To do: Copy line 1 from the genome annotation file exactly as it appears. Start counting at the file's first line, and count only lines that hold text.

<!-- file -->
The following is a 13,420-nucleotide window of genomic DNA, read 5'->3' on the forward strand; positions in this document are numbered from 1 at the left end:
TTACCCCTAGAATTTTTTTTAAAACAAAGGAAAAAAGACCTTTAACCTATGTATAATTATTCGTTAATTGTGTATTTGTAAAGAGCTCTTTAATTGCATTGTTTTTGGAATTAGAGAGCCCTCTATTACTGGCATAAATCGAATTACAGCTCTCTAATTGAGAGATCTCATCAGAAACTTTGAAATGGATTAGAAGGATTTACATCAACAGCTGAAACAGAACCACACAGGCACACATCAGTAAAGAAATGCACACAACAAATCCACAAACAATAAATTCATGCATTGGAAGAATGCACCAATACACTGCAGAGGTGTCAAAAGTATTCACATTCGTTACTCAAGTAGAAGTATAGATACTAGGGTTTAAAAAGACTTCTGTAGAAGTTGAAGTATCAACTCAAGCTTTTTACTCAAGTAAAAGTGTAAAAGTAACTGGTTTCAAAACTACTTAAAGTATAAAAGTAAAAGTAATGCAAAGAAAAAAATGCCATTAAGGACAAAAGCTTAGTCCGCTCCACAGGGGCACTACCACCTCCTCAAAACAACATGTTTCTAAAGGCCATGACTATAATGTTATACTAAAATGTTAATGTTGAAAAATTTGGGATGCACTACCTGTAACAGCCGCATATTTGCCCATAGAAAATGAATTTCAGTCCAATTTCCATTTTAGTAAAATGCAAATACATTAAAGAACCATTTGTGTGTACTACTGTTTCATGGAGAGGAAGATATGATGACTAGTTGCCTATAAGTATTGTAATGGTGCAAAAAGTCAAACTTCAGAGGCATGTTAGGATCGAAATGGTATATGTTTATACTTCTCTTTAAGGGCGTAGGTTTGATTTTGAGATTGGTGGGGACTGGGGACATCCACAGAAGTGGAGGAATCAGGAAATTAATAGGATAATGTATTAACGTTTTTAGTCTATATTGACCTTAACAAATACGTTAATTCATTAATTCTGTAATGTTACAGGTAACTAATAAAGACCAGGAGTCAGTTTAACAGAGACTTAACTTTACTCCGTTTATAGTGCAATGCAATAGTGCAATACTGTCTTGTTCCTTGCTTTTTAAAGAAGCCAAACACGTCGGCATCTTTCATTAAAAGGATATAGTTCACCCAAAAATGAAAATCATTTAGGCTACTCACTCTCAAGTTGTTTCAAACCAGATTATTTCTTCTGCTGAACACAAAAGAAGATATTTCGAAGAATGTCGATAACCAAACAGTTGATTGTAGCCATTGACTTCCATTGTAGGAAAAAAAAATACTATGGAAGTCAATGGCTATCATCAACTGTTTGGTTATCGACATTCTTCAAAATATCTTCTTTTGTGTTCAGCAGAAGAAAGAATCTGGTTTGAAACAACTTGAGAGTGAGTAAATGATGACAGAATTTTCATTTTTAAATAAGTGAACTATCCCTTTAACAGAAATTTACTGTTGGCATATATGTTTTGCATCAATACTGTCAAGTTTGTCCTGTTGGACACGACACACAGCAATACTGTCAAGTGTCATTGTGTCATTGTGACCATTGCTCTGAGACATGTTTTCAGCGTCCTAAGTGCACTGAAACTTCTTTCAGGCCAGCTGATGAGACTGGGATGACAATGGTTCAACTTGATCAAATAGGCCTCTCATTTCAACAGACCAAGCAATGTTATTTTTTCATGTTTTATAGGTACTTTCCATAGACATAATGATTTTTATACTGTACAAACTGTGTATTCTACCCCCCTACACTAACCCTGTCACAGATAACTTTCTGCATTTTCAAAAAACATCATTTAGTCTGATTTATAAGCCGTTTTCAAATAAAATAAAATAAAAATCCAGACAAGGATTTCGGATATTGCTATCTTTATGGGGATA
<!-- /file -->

The following is a 13,420-nucleotide window of genomic DNA, read 5'->3' on the forward strand; positions in this document are numbered from 1 at the left end: